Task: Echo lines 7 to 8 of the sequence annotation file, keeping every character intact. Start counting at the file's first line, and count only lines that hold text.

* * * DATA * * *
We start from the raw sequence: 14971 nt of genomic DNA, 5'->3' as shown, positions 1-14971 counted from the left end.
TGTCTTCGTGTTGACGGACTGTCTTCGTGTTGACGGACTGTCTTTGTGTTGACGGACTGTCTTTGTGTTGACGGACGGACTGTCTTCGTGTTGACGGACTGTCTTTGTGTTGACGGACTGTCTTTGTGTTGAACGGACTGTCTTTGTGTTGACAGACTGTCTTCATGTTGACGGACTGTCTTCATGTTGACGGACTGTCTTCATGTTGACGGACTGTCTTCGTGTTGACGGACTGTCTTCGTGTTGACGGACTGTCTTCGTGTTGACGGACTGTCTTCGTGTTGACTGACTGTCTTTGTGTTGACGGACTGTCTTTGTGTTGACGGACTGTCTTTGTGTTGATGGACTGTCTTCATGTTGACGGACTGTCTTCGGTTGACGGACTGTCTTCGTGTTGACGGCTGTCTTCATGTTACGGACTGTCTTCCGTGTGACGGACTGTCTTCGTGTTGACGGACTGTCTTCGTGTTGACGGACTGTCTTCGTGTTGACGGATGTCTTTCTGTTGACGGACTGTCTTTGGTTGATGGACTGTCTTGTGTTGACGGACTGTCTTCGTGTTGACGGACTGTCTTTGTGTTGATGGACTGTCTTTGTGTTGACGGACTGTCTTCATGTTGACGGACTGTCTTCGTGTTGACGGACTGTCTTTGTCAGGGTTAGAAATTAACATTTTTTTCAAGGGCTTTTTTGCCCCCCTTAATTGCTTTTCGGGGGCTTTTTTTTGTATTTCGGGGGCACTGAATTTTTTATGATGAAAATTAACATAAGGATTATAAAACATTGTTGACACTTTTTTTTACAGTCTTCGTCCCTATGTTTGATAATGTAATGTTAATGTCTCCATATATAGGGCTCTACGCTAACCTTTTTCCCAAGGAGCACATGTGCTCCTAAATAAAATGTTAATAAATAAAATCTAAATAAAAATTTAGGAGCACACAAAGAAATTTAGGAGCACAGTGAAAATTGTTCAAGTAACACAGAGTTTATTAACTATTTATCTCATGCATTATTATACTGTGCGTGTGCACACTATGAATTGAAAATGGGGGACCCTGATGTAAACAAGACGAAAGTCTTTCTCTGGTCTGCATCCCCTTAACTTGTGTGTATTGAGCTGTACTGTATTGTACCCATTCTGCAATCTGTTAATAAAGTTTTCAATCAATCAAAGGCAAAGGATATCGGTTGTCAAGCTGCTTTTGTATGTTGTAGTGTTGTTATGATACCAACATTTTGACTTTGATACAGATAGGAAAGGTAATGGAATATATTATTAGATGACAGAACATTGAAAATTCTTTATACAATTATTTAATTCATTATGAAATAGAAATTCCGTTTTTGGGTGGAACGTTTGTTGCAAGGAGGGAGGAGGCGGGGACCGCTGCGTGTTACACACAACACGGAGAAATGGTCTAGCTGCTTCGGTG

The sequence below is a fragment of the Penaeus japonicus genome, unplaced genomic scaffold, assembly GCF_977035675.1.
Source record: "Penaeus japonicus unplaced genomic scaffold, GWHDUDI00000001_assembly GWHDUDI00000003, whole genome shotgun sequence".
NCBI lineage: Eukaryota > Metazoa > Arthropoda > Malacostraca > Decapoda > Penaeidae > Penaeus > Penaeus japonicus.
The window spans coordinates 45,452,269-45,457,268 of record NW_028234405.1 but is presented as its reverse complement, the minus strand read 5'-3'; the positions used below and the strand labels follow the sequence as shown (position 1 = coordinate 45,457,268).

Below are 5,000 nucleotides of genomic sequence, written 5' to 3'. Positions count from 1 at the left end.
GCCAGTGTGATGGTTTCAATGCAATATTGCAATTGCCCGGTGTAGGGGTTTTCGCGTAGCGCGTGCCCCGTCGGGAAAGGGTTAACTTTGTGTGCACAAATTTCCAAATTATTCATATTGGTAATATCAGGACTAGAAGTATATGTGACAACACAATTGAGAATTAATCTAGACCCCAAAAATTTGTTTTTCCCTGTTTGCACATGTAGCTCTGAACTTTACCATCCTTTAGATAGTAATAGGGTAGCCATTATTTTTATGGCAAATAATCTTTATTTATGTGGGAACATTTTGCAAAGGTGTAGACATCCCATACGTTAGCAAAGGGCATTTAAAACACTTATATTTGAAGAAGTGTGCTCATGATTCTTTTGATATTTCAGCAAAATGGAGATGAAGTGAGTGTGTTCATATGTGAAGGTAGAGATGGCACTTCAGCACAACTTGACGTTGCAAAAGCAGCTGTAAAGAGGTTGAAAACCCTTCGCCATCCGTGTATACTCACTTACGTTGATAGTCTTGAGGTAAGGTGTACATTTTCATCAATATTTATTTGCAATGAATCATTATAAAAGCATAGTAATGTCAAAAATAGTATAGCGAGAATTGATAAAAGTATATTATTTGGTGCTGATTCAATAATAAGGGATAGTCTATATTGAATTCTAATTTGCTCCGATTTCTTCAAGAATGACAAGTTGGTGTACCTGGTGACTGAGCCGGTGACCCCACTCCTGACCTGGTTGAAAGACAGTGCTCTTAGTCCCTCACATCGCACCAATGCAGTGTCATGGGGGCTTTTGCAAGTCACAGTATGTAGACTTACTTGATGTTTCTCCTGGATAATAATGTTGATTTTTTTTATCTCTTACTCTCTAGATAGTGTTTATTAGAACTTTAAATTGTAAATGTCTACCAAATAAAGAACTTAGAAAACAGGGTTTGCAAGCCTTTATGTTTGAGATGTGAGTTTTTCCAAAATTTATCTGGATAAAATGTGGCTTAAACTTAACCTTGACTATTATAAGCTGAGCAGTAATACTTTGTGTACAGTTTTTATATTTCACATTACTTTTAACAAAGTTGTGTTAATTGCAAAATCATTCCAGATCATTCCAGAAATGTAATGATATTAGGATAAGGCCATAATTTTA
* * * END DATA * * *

Below are 5,000 nucleotides of genomic sequence, written 5' to 3'. Positions count from 1 at the left end.
GCCAGTGTGATGGTTTCAATGCAATATTGCAATTGCCCGGTGTAGGGGTTTTCGCGTAGCGCGTGCCCCGTCGGGAAAGGGTTAACTTTGTGTGCACAAATTTCCAAATTATTCATATTGGTAATATCAGGACTAGAAGTATATGTGACAACACAATTGAGAATTAATCTAGACCCCAAAAATTTGTTTTTCCCTGTTTGCACATGTAGCTCTGAACTTTACCATCCTTTAGATAGTAATAGGGTAGCCATTATTTTTATGGCAAATAATCTTTATTTATGTGGGAACATTTTGCAAAGGTGTAGACATCCCATACGTTAGCAAAGGGCATTTAAAACACTTATATTTGAAGAAGTGTGCTCATGATTCTTTTGATATTTCAGCAAAATGGAGATGAAGTGAGTGTGTTCATATGTGAAGGTAGAGATGGCACTTCAGCACAACTTGACGTTGCAAAAGCAGCTGTAAAGAGGTTGAAAACCCTTCGCCATCCGTGTATACTCACTTACGTTGATAGTCTTGAGGTAAGGTGTACATTTTCATCAATATTTATTTGCAATGAATCATTATAAAAGCATAGTAATGTCAAAAATAGTATAGCGAGAATTGATAAAAGTATATTATTTGGTGCTGATTCAATAATAAGGGATAGTCTATATTGAATTCTAATTTGCTCCGATTTCTTCAAGAATGACAAGTTGGTGTACCTGGTGACTGAGCCGGTGACCCCACTCCTGACCTGGTTGAAAGACAGTGCTCTTAGTCCCTCACATCGCACCAATGCAGTGTCATGGGGGCTTTTGCAAGTCACAGTATGTAGACTTACTTGATGTTTCTCCTGGATAATAATGTTGATTTTTTTTATCTCTTACTCTCTAGATAGTGTTTATTAGAACTTTAAATTGTAAATGTCTACCAAATAAAGAACTTAGAAAACAGGGTTTGCAAGCCTTTATGTTTGAGATGTGAGTTTTTCCAAAATTTATCTGGATAAAATGTGGCTTAAACTTAACCTTGACTATTATAAGCTGAGCAGTAATACTTTGTGTACAGTTTTTATATTTCACATTACTTTTAACAAAGTTGTGTTAATTGCAAAATCATTCCAGATCATTCCAGAAATGTAATGATATTAGGATAAGGCCATAATTTTA